The blogosphere of late has been filled with lists of resolutions for the new year.
I don’t mind them. I actually enjoy peeking into other people’s psyches. And after reading ten or twenty of them, I began to see a pattern. I love it when a pattern develops. I love it even more when I see two patterns.
The first pattern I’ll call “Let’s hear it for New Year’s Resolutions.” This is a three-pronged pattern within which lie the vast majority of Resolutions.
- Self-improvement-related (eating better, exercising more, losing weight, quitting smoking, managing stress, going back to school, learning something new. The list is endless)
- Money-related (saving it, earning it, spending it, investing it, sharing it …)
- Relationship-related (more time with family, better friends, helping others, volunteering; enjoying life, and so forth.)
The second “pattern” — though I’m now doubting that it’s actually a pattern, per se; but anyway — are those almost-lists that bemoan New Year’s Resolutions. These authors often berate themselves for having once failed to succeed, their past lists have turned into evidence of their failure. Hence, no more lists.
This led me to think about the resolutions I have made over the years. Call them what you will: promises, commitments, intentions, decisions, goals. We visualize something different (i.e., better), want it, and go after it. Some we achieve and some we do not. I’m no different. In last week’s blog, I checked off getting my book published (finally) but, alas, no pea hens. There were goals I’d met and ones I’d not met.
But, I wasn’t concerned about not meeting them.
I also noticed that none of my goals fit neatly into any of those three categories I listed initially above. I wondered if I was missing something. Was this connected in some way to why I still like these lists?
I’m not opposed to resolutions, goals, plans. In fact, I like them. Heck, I love planning. I serve on my town’s planning committee. For over twenty years I worked in non-profit development and was constantly tuned into the need for the “five-year plan.” The love of planning, I think, came embedded in my DNA.
I write on, believing I’ll eventually figure this out.
I have made these resolution lists every year since 1992, beginning when I was given Melody Beattie’s The Language of Letting Go. Every morning for nearly four years, I would read that day’s meditation, write about it, and take it to heart as best I could. I was very fortunate to have the time and the wherewithal to devote so much time to “letting go.”
I think of that time as the years I became a grownup.
And each January 1 since, my writing for that day has included a list of goals for the coming year.
Here’s what Melodie Beattie says about setting New Year’s “goals.” This is from January 1 in her Language of Letting Go.
Dig within, and discover what you would like to have happen in your life this year. This helps you do your part. It is an affirmation that you’re interested in fully living life in the year to come.
Goals . . . put a powerful force into play on a universal, conscious, and subconscious level.
Goals give our life direction.
What would you like to have happen in your life this year? What would you like to do, to accomplish? What good would you like to attract into your life? What particular areas of growth would you like to have happen to you? What blocks … would you like to have removed?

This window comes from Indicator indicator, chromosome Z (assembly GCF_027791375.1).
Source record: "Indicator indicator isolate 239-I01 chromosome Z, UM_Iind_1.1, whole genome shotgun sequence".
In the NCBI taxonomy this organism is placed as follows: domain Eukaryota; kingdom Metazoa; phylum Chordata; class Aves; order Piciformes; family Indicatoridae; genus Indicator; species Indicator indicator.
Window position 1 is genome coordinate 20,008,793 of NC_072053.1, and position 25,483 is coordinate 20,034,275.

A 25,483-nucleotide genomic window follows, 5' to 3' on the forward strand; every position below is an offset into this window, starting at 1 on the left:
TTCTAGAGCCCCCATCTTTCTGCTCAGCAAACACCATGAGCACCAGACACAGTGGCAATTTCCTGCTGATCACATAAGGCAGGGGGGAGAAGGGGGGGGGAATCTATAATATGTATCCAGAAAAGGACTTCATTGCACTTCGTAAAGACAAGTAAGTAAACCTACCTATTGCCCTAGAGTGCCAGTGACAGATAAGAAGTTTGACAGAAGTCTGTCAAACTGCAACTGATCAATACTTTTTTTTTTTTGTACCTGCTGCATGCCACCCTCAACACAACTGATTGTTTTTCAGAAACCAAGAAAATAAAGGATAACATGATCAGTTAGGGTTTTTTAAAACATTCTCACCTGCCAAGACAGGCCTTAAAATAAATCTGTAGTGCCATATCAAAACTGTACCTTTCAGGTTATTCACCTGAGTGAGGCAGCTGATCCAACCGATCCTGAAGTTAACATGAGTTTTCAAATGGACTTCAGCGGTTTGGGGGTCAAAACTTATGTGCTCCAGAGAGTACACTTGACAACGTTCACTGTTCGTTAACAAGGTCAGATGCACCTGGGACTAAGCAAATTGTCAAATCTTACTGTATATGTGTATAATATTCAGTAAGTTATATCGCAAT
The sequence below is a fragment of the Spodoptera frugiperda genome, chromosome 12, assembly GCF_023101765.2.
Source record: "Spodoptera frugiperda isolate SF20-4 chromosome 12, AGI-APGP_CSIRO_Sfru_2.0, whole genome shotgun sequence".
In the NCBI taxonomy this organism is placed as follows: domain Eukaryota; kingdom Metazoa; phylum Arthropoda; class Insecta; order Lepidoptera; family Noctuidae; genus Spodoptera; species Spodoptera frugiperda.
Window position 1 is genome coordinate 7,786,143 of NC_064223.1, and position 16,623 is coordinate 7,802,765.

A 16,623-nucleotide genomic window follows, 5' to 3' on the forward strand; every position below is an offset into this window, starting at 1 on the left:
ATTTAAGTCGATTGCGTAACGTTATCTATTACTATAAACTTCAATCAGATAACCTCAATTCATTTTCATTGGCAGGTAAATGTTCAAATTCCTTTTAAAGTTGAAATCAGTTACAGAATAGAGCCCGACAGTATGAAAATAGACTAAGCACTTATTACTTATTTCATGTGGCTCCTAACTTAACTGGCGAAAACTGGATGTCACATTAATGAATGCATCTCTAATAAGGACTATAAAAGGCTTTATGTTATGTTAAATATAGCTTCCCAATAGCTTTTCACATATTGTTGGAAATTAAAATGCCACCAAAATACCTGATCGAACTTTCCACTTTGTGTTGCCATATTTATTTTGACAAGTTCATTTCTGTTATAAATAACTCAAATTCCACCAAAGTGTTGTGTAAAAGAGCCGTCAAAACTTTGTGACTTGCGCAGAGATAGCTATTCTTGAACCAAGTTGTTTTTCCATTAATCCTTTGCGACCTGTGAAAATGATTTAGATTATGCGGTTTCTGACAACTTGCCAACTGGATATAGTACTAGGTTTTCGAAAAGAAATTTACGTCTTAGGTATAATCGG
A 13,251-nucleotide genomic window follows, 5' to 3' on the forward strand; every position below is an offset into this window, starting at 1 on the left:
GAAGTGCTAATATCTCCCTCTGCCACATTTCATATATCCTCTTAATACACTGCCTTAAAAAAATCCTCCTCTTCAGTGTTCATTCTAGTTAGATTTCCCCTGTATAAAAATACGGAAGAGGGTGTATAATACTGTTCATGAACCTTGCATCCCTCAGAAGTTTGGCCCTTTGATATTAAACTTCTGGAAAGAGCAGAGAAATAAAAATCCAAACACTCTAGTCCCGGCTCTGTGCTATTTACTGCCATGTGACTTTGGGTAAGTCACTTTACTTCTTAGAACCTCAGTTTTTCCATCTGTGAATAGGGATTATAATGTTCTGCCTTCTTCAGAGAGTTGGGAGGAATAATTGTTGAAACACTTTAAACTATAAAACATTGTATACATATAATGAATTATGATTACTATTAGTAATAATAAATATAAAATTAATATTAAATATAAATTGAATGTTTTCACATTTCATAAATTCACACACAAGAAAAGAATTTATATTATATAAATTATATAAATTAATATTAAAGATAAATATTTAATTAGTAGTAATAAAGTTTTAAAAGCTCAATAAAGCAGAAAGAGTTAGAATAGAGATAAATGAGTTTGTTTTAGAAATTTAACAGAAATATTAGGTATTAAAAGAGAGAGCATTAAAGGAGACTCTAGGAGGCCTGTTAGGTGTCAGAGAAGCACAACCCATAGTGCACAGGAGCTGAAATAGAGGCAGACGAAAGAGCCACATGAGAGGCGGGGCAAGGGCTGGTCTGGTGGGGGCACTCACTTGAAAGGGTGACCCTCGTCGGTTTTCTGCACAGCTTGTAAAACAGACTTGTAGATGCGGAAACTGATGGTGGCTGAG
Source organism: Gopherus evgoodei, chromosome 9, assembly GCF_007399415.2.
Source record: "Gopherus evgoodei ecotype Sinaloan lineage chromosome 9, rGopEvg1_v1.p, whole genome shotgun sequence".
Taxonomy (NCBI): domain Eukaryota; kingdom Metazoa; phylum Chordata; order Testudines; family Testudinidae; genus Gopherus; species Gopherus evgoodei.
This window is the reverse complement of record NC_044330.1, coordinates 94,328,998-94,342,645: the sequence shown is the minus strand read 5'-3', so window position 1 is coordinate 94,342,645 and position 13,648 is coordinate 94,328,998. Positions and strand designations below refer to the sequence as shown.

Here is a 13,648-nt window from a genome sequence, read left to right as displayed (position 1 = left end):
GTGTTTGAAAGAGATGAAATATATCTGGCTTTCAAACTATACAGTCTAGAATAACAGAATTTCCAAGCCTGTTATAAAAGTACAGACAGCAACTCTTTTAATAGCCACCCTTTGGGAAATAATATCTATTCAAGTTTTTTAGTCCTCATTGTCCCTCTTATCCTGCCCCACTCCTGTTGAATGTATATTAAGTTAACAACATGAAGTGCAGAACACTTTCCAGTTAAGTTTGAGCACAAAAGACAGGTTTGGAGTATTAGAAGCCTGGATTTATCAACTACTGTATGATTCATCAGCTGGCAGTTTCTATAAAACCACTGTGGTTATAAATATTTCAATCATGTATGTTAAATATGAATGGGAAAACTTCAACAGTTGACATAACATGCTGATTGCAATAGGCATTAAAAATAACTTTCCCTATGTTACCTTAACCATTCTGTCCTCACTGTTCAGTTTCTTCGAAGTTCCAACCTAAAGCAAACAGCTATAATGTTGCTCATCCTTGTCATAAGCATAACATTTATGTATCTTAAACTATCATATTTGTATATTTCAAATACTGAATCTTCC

What would you like to attain? … Where would you like to go? … What problems would you like to see solved? What decisions would you like to make? …
Write it down. Take a piece of paper, a few hours of your time, and write it all down — as an affirmation of you, your life, and your ability to choose. Then let it go.
She writes so clearly.
So, I’m wondering if the problem with New Year’s resolutions is that we haven’t really dug into what WE want. As a result, they reflect not so much what WE really want, but those things we think we are “supposed” to want.
- we should lose 15 pounds; heck, while we’re at it we should make it 20.
- we ought to quit smoking. We know it’s bad for us
- And so forth.
I think too often these lists are designed with the invisible “mother” wagging the proverbial finger and saying “tsk, tsk, tsk.” (Well, that’s what “should” means anyway, right?)
How ’bout this as a theory? When we set resolutions based on what others don’t like, we set ourselves up for
Even more importantly, I’m thinking, when we begin from a place of acceptance, what follows is an organic flowing towards what is
sought. We don’t have to force it. It’s a paradox, I know. Yes; when we begin from a place of acceptance . . .
Might the problem come with the forcing, the working too hard to achieve these goals? It’s something akin to Zen and the Art of Archery, by Eugen Herrigel, published the year (I like to tell people) I was born.
We hit the target when we stop working so hard, stop thinking so much, when we just relax and let the arrow do its thing.
Granted, this is after a gazillion hours of practice, so that the muscles are primed to do what they are supposed to do. Great musicians and famous athletes talk about the same sense of abandonment, of just letting go of trying, of “being in the zone.” I think many writers know this too. Yes?
So, back to our New Year’s Resolutions. How can we apply this Zen to the art of achieving New Year’s Resolutions?
I go back to Melody Beattie. Her first words:
Dig within, and discover what you would like to have happen in your life
And her last:
Write it down … then let it go.
Stop trying so hard. You know what you want. Or do you?
Next week, I’ll post what I’ve “dug up.”